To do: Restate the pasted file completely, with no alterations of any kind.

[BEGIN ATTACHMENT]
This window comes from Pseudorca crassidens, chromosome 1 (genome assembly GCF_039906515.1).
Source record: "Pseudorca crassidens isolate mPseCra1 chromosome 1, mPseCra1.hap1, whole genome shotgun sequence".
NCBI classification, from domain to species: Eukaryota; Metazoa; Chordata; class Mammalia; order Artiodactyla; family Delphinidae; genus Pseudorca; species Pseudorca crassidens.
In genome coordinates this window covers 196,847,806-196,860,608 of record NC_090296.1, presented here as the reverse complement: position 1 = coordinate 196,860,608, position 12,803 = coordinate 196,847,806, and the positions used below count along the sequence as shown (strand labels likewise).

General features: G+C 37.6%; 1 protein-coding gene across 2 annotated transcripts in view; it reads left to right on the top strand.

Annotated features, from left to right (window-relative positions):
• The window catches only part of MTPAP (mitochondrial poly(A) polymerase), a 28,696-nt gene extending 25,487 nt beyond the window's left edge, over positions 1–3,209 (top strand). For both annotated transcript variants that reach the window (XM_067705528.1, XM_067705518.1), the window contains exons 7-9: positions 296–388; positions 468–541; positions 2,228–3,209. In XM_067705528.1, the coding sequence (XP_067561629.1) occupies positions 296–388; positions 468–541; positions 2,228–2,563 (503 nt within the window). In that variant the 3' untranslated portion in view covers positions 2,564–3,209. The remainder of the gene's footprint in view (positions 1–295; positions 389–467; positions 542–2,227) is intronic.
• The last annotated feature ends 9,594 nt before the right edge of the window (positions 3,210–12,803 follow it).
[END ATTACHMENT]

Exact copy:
This window comes from Pseudorca crassidens, chromosome 1 (genome assembly GCF_039906515.1).
Source record: "Pseudorca crassidens isolate mPseCra1 chromosome 1, mPseCra1.hap1, whole genome shotgun sequence".
NCBI classification, from domain to species: Eukaryota; Metazoa; Chordata; class Mammalia; order Artiodactyla; family Delphinidae; genus Pseudorca; species Pseudorca crassidens.
In genome coordinates this window covers 196,847,806-196,860,608 of record NC_090296.1, presented here as the reverse complement: position 1 = coordinate 196,860,608, position 12,803 = coordinate 196,847,806, and the positions used below count along the sequence as shown (strand labels likewise).

General features: G+C 37.6%; 1 protein-coding gene across 2 annotated transcripts in view; it reads left to right on the top strand.

Annotated features, from left to right (window-relative positions):
• The window catches only part of MTPAP (mitochondrial poly(A) polymerase), a 28,696-nt gene extending 25,487 nt beyond the window's left edge, over positions 1–3,209 (top strand). For both annotated transcript variants that reach the window (XM_067705528.1, XM_067705518.1), the window contains exons 7-9: positions 296–388; positions 468–541; positions 2,228–3,209. In XM_067705528.1, the coding sequence (XP_067561629.1) occupies positions 296–388; positions 468–541; positions 2,228–2,563 (503 nt within the window). In that variant the 3' untranslated portion in view covers positions 2,564–3,209. The remainder of the gene's footprint in view (positions 1–295; positions 389–467; positions 542–2,227) is intronic.
• The last annotated feature ends 9,594 nt before the right edge of the window (positions 3,210–12,803 follow it).